My Column for The Elgin Review July 29, 2020
We were in the same work-group, side by side on our knees pulling weeds from a flower bed in front of Child Saving Institute in Omaha during a regional church meeting years ago. I was living in Lincoln and chose the Child Saving Institute project because I was adopted through the agency as a baby. My ties to the place were deeper than the roots of the weeds we were pulling. He was from one of the Omaha churches. As we worked in the hot sun, we got acquainted. He was gregarious and funny. He wore kindness like cologne and had a smile that lit his face, spontaneously lifting my spirit.
In the way conversations have of traveling from one subject to another, as we moved from weeding to mulching our conversation came around to my youngest son’s Asperger’s Syndrome. Ben was in middle school then. Middle school was better for Ben than grade school, but there were still challenges. I was concerned about the possibilities for Ben’s adult life. I don’t remember the details of our mulching conversation. What I remember is Merlin listened with kindness and then joyfully told me he had Asperger’s Syndrome, too.
Earlier, with glee, Merlin told me his love story about meeting and marrying Tami. He told me about his Ph.D. and his work. Here, in the flower beds in front of the agency that had been my first home, the orphanage where I was gifted with my family, was an embodiment of hope that my youngest son might one day live a rich and full adult life—might marry, could have a meaningful career, could be a beloved, contributing member of his community. Merlin was the first adult “Aspie” I ever met. Generously, he offered to talk with me any time. He was eager to meet Benjamin, and promised me to be of whatever help Ben might need mapping out his future.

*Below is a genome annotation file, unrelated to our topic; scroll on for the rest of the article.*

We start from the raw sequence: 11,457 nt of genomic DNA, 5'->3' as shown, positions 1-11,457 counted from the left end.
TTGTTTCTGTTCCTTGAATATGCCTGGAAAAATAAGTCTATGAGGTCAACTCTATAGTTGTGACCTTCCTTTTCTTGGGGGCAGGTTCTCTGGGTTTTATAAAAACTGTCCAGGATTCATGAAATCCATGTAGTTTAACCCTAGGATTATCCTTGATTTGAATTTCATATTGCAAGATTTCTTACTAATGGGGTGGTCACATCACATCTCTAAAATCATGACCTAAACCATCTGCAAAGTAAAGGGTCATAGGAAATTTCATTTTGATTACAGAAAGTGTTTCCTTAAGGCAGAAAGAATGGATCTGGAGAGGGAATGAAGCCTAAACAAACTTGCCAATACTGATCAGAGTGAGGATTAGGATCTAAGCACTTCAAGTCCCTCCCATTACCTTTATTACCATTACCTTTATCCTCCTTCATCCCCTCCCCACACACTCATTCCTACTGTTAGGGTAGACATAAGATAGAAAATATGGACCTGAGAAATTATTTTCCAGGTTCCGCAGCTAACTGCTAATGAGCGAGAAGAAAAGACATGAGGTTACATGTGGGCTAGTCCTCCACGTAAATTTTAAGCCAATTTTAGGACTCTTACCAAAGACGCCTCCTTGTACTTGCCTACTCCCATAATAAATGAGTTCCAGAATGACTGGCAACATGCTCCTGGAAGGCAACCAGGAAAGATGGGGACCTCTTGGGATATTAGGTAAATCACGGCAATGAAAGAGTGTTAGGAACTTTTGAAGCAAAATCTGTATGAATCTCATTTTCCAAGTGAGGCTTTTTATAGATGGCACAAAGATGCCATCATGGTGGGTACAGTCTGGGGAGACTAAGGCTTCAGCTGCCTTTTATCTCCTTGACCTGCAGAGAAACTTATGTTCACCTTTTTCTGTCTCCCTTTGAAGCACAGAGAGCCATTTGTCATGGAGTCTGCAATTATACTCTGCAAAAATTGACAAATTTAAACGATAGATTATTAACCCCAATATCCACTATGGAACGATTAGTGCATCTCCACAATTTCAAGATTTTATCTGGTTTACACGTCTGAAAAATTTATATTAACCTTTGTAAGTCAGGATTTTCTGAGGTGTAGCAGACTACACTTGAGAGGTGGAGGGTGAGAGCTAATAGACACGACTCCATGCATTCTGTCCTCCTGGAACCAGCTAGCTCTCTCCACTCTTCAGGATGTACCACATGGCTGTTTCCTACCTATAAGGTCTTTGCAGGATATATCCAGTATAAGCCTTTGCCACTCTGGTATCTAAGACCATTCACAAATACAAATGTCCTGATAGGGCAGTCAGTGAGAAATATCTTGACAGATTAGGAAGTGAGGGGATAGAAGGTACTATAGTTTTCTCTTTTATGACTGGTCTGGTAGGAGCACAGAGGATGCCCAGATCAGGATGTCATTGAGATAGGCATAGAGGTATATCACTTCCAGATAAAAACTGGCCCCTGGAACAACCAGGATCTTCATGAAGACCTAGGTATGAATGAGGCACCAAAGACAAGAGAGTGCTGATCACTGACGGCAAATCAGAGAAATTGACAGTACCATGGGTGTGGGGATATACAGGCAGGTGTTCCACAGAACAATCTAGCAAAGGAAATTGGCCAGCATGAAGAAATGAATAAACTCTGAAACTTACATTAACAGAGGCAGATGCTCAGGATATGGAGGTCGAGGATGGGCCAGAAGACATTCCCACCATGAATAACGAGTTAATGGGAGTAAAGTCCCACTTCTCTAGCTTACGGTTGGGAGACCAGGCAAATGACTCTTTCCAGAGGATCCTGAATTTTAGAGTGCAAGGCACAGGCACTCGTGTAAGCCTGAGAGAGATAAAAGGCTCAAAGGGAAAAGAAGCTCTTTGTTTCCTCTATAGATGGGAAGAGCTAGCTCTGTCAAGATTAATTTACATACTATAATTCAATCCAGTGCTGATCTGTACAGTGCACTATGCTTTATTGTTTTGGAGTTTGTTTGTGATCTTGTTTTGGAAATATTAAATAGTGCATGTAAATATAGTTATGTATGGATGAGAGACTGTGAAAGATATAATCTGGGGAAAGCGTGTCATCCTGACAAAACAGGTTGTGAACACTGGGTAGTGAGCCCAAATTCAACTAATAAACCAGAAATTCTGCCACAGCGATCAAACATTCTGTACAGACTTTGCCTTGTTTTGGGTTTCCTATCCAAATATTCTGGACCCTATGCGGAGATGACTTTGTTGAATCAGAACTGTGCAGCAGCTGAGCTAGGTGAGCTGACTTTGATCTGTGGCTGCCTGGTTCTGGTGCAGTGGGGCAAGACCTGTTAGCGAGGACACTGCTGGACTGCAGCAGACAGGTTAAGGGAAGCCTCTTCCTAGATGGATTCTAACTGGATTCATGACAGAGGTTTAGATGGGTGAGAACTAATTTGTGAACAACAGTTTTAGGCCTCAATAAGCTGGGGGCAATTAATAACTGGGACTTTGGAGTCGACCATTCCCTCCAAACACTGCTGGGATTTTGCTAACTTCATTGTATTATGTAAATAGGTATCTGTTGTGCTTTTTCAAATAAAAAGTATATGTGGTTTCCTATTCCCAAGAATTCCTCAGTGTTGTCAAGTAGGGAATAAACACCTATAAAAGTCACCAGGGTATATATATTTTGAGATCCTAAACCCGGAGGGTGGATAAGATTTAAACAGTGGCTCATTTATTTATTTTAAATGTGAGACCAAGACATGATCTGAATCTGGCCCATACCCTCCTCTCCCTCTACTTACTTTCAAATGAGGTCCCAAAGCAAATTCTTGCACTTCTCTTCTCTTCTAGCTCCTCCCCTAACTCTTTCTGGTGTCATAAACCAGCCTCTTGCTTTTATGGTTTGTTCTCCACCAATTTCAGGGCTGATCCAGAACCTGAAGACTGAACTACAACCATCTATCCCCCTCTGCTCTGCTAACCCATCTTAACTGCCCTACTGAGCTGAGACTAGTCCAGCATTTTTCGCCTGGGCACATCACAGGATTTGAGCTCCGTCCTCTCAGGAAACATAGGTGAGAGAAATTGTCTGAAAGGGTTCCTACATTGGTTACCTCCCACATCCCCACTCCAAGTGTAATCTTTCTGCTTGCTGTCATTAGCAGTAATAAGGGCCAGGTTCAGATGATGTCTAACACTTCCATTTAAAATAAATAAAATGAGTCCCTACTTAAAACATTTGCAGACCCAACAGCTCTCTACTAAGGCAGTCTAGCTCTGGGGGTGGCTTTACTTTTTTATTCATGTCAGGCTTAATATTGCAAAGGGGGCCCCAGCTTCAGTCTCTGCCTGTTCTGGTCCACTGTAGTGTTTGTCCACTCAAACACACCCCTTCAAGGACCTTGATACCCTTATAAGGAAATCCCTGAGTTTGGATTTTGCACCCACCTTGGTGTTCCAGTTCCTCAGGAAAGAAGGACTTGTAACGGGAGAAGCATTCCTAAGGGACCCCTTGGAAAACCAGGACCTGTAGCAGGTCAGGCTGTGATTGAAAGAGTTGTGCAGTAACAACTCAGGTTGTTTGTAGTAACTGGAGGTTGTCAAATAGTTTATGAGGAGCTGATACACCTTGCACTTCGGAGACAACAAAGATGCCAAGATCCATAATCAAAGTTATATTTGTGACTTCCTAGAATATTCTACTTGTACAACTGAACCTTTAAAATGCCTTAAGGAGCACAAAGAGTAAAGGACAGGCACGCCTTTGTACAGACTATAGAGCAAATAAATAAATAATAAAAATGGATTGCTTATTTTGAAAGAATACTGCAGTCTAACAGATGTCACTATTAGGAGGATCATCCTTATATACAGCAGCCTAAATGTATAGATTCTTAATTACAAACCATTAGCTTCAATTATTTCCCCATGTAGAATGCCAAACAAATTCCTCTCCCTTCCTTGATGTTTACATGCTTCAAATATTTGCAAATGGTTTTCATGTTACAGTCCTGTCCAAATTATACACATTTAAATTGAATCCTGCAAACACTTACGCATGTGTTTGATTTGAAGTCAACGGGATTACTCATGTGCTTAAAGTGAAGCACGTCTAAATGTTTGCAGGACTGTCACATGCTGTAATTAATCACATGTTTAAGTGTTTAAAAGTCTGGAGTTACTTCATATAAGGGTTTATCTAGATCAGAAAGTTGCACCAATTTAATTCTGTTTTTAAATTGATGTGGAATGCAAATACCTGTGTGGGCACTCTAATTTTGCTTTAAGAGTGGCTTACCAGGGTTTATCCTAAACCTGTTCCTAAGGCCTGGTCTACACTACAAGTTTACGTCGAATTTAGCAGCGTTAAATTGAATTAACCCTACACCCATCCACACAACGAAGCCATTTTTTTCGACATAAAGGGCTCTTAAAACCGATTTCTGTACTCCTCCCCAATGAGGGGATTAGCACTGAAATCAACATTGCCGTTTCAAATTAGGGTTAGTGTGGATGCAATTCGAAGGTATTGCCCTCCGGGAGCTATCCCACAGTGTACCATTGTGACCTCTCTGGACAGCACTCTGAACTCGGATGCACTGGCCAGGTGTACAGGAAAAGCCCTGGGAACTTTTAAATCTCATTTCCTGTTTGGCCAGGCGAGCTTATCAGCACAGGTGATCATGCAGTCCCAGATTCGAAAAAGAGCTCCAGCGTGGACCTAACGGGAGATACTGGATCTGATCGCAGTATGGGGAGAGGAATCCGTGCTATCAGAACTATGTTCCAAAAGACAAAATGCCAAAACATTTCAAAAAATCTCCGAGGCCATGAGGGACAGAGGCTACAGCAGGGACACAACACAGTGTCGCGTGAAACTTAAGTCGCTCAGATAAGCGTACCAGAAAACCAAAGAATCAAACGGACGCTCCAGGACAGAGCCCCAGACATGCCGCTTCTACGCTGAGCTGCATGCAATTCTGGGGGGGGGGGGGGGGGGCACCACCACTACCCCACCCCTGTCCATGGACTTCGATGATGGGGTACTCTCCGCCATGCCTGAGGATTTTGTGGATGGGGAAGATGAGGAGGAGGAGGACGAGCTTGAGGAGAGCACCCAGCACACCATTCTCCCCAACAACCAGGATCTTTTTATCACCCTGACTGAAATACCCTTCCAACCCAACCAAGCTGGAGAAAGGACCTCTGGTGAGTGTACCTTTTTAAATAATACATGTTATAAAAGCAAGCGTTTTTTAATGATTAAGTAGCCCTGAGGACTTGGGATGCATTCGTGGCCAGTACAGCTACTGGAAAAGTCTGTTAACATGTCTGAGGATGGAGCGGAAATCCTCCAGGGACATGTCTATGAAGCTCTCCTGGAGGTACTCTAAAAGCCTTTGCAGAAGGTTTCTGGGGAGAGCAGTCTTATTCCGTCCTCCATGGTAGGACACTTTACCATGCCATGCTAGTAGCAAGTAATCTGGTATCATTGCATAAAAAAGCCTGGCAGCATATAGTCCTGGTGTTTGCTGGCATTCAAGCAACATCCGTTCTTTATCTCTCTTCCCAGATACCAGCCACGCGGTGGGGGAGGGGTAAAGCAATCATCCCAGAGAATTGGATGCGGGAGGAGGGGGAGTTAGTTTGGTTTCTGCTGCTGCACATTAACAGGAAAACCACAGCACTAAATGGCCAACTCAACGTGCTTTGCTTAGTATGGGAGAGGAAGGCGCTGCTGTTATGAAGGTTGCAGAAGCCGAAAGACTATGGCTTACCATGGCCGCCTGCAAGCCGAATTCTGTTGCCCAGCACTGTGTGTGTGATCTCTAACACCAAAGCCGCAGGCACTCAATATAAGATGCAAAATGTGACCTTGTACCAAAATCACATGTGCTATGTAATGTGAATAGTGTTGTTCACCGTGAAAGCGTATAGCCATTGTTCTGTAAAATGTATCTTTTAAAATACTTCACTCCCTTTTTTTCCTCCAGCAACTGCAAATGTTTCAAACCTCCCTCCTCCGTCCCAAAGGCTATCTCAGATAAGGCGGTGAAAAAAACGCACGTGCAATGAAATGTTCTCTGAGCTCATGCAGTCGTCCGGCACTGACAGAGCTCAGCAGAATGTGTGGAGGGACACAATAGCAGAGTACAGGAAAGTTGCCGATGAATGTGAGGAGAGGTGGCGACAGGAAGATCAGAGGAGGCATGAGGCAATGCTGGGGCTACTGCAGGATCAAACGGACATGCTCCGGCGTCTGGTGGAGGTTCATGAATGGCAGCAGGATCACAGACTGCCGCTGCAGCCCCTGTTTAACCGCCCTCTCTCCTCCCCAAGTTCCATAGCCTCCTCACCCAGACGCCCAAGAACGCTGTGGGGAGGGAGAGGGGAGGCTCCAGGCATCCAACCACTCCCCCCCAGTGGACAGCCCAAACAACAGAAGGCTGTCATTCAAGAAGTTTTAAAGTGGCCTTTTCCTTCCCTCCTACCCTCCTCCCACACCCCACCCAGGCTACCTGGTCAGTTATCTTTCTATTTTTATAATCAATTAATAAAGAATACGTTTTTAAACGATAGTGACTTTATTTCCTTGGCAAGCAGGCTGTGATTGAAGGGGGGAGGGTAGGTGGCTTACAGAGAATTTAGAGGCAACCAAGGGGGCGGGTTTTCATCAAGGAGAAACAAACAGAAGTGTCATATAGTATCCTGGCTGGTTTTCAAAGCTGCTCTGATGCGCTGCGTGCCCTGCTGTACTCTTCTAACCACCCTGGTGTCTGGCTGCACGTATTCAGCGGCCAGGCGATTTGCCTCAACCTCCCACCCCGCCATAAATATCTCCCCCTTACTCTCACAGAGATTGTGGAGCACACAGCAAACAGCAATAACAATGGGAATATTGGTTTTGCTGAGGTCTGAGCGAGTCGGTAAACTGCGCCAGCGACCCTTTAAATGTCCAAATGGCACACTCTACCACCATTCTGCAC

Merlin was a gift to me from God. Merlin and Tami moved away from Omaha years before Mike and I moved back to the city so my friendship with him has been mostly through Facebook. If you’re a parent, you know the deep appreciation I feel for this man who took keen interest in my son. When Ben graduated from High School, Merlin was one of his cheerleaders from afar. When Ben graduated from college, I didn’t have to see Merlin’s smile to feel him beaming from hundreds of miles away.
Last week, Merlin posted a picture of himself beaming from inside what looked like a clear plastic robot head. He was in the hospital in California where he worked as a speech therapist in a nursing home. The funny looking contraption on his head was an Italian invention being used to keep Merlin off a ventilator. He had COVID-19. Merlin joked about the sounds his robot head made. They sounded like flatulence and it made him laugh. I laughed when I read his post.
Yesterday afternoon I received word Merlin died. The Italian flatulent robot-head apparently was no match for this dread-disease. I’m not laughing today.
Until now, other than John Prine, whom I’ve heard live in concert, those who’ve died from COVID-19 have been far-away strangers to me. I’ve been fortunate and thankful it hasn’t been as bad as I feared it might be.
Ben’s brother, my middle son, is awaiting the results of the COVID test he took last week. He’s been under the weather for days in Pittsburgh, PA where he lives. This morning COVID-19 is not far away, it’s close to home even though we don’t have many cases here in Antelope County. Will you pray with me for a vaccine, for effective treatment, for Dan and all who await test results, for those who are ill right now, for Tami and all those who’ve lost someone they love?
Thank you for doing everything in your power to be safe and to keep each other safe. We are God’s gift to each other. Just like Merlin was to me.
Park Church is going back indoors for August as long as Antelope County doesn’t have a spike in COVID-19 cases this week. You are welcome to join us for worship 10 miles west of Elgin on HWY 70 and ½ mile south or via Zoom at 9:15 every Sunday morning. I am always interested in hearing from you. Beckyzmcneil@gmail.com.